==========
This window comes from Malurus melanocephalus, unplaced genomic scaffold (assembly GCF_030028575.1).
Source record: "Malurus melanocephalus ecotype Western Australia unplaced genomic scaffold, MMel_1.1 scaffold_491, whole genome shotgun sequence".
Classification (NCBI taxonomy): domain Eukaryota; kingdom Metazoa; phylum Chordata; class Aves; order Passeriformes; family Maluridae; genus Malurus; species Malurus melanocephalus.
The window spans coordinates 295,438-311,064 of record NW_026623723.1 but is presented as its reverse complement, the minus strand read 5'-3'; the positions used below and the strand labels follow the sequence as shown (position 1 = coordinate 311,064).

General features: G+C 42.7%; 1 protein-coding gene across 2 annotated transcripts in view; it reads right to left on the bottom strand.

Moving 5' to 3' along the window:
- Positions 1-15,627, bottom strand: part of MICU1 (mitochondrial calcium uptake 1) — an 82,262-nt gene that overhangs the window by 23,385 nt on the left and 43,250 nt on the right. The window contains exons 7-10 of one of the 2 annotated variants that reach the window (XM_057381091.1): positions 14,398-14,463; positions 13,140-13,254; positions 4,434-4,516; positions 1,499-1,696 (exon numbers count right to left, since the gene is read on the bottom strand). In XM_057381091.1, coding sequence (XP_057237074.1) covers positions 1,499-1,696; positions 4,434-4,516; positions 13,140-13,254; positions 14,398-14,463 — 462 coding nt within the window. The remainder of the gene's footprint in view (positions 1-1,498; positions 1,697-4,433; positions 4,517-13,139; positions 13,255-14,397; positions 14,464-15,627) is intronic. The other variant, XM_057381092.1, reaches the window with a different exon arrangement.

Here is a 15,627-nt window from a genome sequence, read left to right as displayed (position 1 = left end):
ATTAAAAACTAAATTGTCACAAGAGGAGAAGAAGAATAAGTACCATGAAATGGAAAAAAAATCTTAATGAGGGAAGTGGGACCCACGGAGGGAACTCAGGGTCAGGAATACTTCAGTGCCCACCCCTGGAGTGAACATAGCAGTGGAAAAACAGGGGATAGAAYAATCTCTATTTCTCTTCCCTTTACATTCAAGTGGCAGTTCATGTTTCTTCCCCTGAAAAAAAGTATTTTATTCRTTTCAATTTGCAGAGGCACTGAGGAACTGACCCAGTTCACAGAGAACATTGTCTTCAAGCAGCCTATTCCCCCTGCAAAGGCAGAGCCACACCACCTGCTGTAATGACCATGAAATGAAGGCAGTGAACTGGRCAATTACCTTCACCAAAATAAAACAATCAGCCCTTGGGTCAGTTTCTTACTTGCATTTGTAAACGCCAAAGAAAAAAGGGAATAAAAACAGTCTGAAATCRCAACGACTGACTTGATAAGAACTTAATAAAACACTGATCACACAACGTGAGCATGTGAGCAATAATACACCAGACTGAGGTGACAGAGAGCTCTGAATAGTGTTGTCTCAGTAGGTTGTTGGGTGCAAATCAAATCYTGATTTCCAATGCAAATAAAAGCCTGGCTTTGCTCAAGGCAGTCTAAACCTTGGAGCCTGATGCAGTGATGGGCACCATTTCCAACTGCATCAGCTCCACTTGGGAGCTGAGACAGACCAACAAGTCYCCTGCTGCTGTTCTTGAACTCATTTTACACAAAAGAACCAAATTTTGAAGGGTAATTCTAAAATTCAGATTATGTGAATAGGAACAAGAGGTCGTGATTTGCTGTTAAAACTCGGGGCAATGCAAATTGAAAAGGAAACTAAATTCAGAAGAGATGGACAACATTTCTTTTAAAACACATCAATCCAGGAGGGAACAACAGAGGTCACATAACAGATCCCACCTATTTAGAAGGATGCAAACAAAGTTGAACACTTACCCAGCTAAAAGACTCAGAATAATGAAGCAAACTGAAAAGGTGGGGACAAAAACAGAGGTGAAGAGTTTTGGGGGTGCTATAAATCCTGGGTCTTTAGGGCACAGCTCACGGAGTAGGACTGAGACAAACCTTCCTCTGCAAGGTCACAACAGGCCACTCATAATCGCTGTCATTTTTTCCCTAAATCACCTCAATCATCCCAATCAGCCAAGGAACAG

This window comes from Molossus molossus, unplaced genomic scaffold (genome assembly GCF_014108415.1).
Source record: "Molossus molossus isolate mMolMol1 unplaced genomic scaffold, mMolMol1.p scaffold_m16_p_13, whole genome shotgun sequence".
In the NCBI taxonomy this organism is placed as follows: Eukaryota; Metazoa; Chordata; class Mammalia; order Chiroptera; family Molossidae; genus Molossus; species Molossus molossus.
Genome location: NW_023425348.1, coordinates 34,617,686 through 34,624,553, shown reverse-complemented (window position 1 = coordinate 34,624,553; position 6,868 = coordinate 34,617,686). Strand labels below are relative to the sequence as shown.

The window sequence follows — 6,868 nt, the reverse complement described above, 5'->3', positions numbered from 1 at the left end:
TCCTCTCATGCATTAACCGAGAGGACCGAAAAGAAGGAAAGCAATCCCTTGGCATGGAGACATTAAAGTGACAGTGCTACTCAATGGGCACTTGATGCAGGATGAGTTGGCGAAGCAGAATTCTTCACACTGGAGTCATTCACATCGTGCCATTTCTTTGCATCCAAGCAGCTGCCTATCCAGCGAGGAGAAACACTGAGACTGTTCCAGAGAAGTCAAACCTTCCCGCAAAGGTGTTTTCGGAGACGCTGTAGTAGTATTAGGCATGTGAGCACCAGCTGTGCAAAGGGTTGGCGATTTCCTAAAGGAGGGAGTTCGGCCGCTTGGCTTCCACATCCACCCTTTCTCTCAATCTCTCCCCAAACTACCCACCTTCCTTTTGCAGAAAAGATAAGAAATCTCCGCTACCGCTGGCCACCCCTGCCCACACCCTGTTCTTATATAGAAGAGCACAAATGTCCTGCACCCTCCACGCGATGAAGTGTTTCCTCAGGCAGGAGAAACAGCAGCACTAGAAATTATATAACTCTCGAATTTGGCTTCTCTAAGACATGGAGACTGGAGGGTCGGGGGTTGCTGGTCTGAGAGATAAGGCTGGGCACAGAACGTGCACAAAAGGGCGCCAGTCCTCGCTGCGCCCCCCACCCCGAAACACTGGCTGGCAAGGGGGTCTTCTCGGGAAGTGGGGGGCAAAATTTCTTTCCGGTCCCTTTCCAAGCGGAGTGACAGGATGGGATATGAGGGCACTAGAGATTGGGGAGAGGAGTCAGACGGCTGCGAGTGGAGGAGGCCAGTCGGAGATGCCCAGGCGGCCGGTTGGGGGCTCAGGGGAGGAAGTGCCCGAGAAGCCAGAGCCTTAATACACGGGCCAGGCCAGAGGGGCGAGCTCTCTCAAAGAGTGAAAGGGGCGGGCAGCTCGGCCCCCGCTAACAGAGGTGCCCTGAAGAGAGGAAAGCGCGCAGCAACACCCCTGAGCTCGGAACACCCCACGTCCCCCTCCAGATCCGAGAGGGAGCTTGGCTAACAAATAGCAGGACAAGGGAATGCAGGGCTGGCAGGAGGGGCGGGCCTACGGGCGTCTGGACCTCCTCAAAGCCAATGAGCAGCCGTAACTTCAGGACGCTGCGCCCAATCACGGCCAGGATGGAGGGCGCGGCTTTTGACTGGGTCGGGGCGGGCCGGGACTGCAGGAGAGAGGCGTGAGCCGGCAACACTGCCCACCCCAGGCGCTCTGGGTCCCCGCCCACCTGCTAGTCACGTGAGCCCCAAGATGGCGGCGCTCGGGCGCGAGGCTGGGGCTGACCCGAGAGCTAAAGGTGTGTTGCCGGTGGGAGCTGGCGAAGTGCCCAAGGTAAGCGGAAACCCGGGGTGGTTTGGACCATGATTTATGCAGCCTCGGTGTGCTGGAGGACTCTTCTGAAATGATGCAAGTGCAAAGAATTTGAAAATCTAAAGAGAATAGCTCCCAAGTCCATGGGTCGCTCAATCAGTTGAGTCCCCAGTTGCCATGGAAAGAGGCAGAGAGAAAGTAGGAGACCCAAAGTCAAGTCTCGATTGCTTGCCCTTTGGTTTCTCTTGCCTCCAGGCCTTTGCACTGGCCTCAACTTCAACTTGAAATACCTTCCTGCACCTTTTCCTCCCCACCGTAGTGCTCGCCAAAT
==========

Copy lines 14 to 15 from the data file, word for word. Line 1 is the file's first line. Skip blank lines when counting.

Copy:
The window sequence follows — 6,868 nt, the reverse complement described above, 5'->3', positions numbered from 1 at the left end:
TCCTCTCATGCATTAACCGAGAGGACCGAAAAGAAGGAAAGCAATCCCTTGGCATGGAGACATTAAAGTGACAGTGCTACTCAATGGGCACTTGATGCAGGATGAGTTGGCGAAGCAGAATTCTTCACACTGGAGTCATTCACATCGTGCCATTTCTTTGCATCCAAGCAGCTGCCTATCCAGCGAGGAGAAACACTGAGACTGTTCCAGAGAAGTCAAACCTTCCCGCAAAGGTGTTTTCGGAGACGCTGTAGTAGTATTAGGCATGTGAGCACCAGCTGTGCAAAGGGTTGGCGATTTCCTAAAGGAGGGAGTTCGGCCGCTTGGCTTCCACATCCACCCTTTCTCTCAATCTCTCCCCAAACTACCCACCTTCCTTTTGCAGAAAAGATAAGAAATCTCCGCTACCGCTGGCCACCCCTGCCCACACCCTGTTCTTATATAGAAGAGCACAAATGTCCTGCACCCTCCACGCGATGAAGTGTTTCCTCAGGCAGGAGAAACAGCAGCACTAGAAATTATATAACTCTCGAATTTGGCTTCTCTAAGACATGGAGACTGGAGGGTCGGGGGTTGCTGGTCTGAGAGATAAGGCTGGGCACAGAACGTGCACAAAAGGGCGCCAGTCCTCGCTGCGCCCCCCACCCCGAAACACTGGCTGGCAAGGGGGTCTTCTCGGGAAGTGGGGGGCAAAATTTCTTTCCGGTCCCTTTCCAAGCGGAGTGACAGGATGGGATATGAGGGCACTAGAGATTGGGGAGAGGAGTCAGACGGCTGCGAGTGGAGGAGGCCAGTCGGAGATGCCCAGGCGGCCGGTTGGGGGCTCAGGGGAGGAAGTGCCCGAGAAGCCAGAGCCTTAATACACGGGCCAGGCCAGAGGGGCGAGCTCTCTCAAAGAGTGAAAGGGGCGGGCAGCTCGGCCCCCGCTAACAGAGGTGCCCTGAAGAGAGGAAAGCGCGCAGCAACACCCCTGAGCTCGGAACACCCCACGTCCCCCTCCAGATCCGAGAGGGAGCTTGGCTAACAAATAGCAGGACAAGGGAATGCAGGGCTGGCAGGAGGGGCGGGCCTACGGGCGTCTGGACCTCCTCAAAGCCAATGAGCAGCCGTAACTTCAGGACGCTGCGCCCAATCACGGCCAGGATGGAGGGCGCGGCTTTTGACTGGGTCGGGGCGGGCCGGGACTGCAGGAGAGAGGCGTGAGCCGGCAACACTGCCCACCCCAGGCGCTCTGGGTCCCCGCCCACCTGCTAGTCACGTGAGCCCCAAGATGGCGGCGCTCGGGCGCGAGGCTGGGGCTGACCCGAGAGCTAAAGGTGTGTTGCCGGTGGGAGCTGGCGAAGTGCCCAAGGTAAGCGGAAACCCGGGGTGGTTTGGACCATGATTTATGCAGCCTCGGTGTGCTGGAGGACTCTTCTGAAATGATGCAAGTGCAAAGAATTTGAAAATCTAAAGAGAATAGCTCCCAAGTCCATGGGTCGCTCAATCAGTTGAGTCCCCAGTTGCCATGGAAAGAGGCAGAGAGAAAGTAGGAGACCCAAAGTCAAGTCTCGATTGCTTGCCCTTTGGTTTCTCTTGCCTCCAGGCCTTTGCACTGGCCTCAACTTCAACTTGAAATACCTTCCTGCACCTTTTCCTCCCCACCGTAGTGCTCGCCAAAT